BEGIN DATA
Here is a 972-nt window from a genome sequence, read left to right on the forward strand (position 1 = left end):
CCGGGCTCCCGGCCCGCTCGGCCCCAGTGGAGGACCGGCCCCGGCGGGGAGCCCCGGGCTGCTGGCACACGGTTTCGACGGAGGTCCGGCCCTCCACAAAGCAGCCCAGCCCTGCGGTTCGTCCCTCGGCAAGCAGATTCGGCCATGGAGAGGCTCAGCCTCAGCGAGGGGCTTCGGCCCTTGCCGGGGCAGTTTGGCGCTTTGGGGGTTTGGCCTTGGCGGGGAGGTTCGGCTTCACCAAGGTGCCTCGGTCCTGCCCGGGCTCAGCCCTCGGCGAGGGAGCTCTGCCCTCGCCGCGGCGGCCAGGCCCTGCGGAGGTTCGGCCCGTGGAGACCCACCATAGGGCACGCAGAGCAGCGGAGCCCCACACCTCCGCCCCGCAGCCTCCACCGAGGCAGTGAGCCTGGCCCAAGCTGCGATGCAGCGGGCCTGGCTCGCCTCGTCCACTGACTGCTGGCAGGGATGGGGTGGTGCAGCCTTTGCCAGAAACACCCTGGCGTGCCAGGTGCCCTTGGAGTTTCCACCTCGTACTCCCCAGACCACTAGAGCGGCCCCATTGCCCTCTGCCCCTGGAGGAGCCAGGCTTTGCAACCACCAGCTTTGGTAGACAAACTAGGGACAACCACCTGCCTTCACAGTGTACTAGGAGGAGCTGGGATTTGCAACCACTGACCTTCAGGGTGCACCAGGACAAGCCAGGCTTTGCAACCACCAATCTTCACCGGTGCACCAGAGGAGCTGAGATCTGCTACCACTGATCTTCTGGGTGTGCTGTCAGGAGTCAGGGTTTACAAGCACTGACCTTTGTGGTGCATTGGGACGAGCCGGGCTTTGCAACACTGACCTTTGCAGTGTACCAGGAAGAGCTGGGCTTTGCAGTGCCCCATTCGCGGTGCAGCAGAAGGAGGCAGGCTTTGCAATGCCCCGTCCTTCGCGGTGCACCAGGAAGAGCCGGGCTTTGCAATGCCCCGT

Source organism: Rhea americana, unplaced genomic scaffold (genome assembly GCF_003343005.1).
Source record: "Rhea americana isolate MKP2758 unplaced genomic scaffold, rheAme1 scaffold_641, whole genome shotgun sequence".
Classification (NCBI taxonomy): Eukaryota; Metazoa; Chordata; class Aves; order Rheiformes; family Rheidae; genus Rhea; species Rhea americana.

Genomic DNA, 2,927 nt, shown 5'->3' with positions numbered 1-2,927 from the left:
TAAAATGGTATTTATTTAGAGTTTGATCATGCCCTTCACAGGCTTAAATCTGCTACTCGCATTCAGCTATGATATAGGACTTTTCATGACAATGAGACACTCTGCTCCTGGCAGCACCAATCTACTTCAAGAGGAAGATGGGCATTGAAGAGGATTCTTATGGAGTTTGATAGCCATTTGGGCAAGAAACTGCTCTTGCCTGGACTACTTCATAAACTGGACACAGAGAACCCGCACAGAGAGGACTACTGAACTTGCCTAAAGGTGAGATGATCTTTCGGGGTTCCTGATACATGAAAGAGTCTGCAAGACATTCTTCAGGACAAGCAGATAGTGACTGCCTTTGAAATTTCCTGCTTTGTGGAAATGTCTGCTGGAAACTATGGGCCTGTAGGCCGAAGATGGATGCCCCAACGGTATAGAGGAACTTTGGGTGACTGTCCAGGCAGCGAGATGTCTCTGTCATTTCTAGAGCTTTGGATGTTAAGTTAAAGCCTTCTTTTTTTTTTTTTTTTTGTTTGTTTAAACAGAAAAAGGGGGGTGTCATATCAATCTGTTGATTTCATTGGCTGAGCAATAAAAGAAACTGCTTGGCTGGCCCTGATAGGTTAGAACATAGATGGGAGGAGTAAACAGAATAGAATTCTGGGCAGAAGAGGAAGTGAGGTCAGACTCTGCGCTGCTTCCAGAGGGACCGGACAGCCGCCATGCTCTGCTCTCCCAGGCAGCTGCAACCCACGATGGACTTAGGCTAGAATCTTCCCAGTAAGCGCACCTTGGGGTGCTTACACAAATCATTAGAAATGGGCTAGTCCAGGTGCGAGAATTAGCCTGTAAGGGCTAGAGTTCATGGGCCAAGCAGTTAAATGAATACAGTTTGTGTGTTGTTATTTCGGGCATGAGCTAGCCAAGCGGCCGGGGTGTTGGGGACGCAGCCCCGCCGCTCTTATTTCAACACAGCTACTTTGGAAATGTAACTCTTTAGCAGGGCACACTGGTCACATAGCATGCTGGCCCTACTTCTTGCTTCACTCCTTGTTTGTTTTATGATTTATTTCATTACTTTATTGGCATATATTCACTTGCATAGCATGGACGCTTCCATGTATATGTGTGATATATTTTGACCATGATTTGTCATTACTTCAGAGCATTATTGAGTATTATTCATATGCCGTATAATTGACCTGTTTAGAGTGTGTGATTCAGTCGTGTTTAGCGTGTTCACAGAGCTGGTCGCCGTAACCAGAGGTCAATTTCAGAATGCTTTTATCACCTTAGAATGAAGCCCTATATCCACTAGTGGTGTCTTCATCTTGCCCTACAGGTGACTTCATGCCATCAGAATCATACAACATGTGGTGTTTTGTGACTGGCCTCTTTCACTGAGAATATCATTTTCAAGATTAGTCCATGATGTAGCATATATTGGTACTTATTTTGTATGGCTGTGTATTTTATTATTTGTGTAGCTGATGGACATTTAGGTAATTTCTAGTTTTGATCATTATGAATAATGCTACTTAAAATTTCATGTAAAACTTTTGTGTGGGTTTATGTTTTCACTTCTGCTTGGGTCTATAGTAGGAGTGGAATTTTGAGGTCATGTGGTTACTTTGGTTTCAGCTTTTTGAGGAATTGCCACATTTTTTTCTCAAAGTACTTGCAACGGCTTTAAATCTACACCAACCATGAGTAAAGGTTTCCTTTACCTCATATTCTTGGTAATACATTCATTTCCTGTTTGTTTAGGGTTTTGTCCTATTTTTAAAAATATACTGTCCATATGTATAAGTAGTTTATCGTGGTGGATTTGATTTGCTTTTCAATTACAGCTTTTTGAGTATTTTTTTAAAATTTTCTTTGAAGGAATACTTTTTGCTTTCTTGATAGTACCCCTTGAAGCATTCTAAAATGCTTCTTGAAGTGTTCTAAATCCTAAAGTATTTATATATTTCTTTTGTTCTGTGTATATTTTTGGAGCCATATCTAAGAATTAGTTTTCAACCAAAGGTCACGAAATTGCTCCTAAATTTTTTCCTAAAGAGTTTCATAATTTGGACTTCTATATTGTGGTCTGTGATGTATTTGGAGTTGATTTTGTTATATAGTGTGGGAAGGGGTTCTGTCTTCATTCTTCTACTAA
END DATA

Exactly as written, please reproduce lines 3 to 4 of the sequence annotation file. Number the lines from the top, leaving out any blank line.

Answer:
Source organism: Rhea americana, unplaced genomic scaffold (genome assembly GCF_003343005.1).
Source record: "Rhea americana isolate MKP2758 unplaced genomic scaffold, rheAme1 scaffold_641, whole genome shotgun sequence".